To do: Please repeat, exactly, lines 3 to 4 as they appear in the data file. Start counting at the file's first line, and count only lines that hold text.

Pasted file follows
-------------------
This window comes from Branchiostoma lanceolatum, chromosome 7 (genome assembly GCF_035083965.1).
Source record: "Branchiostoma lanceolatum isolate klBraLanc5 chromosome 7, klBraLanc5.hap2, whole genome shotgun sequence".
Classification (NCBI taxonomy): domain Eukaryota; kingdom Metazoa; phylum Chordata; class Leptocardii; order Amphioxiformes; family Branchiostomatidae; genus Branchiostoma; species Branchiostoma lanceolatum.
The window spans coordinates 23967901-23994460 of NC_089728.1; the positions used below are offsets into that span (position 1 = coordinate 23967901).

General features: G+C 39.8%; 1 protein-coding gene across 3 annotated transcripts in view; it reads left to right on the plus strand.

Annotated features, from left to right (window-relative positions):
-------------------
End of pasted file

Classification (NCBI taxonomy): domain Eukaryota; kingdom Metazoa; phylum Chordata; class Leptocardii; order Amphioxiformes; family Branchiostomatidae; genus Branchiostoma; species Branchiostoma lanceolatum.
The window spans coordinates 23967901-23994460 of NC_089728.1; the positions used below are offsets into that span (position 1 = coordinate 23967901).